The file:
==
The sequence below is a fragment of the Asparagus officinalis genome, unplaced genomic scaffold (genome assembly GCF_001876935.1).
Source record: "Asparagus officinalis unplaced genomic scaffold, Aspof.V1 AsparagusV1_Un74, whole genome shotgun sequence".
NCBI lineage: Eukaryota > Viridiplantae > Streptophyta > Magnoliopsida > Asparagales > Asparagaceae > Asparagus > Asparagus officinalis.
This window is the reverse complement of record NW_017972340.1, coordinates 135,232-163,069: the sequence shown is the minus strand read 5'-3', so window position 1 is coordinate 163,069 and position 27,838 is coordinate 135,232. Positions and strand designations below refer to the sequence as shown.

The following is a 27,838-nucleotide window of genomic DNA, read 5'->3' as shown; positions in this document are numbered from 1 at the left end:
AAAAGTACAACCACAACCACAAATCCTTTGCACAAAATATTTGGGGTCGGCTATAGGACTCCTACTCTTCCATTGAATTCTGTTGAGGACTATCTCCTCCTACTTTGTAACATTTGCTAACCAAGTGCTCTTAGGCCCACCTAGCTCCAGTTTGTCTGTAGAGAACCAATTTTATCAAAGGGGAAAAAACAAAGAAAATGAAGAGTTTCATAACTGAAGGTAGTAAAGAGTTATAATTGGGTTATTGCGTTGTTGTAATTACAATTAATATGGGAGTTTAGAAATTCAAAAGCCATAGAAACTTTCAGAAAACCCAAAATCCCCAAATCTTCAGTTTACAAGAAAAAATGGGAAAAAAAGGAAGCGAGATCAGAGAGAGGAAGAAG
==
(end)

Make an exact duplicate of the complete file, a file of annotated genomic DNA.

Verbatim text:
The sequence below is a fragment of the Asparagus officinalis genome, unplaced genomic scaffold (genome assembly GCF_001876935.1).
Source record: "Asparagus officinalis unplaced genomic scaffold, Aspof.V1 AsparagusV1_Un74, whole genome shotgun sequence".
NCBI lineage: Eukaryota > Viridiplantae > Streptophyta > Magnoliopsida > Asparagales > Asparagaceae > Asparagus > Asparagus officinalis.
This window is the reverse complement of record NW_017972340.1, coordinates 135,232-163,069: the sequence shown is the minus strand read 5'-3', so window position 1 is coordinate 163,069 and position 27,838 is coordinate 135,232. Positions and strand designations below refer to the sequence as shown.

The following is a 27,838-nucleotide window of genomic DNA, read 5'->3' as shown; positions in this document are numbered from 1 at the left end:
AAAAGTACAACCACAACCACAAATCCTTTGCACAAAATATTTGGGGTCGGCTATAGGACTCCTACTCTTCCATTGAATTCTGTTGAGGACTATCTCCTCCTACTTTGTAACATTTGCTAACCAAGTGCTCTTAGGCCCACCTAGCTCCAGTTTGTCTGTAGAGAACCAATTTTATCAAAGGGGAAAAAACAAAGAAAATGAAGAGTTTCATAACTGAAGGTAGTAAAGAGTTATAATTGGGTTATTGCGTTGTTGTAATTACAATTAATATGGGAGTTTAGAAATTCAAAAGCCATAGAAACTTTCAGAAAACCCAAAATCCCCAAATCTTCAGTTTACAAGAAAAAATGGGAAAAAAAGGAAGCGAGATCAGAGAGAGGAAGAAG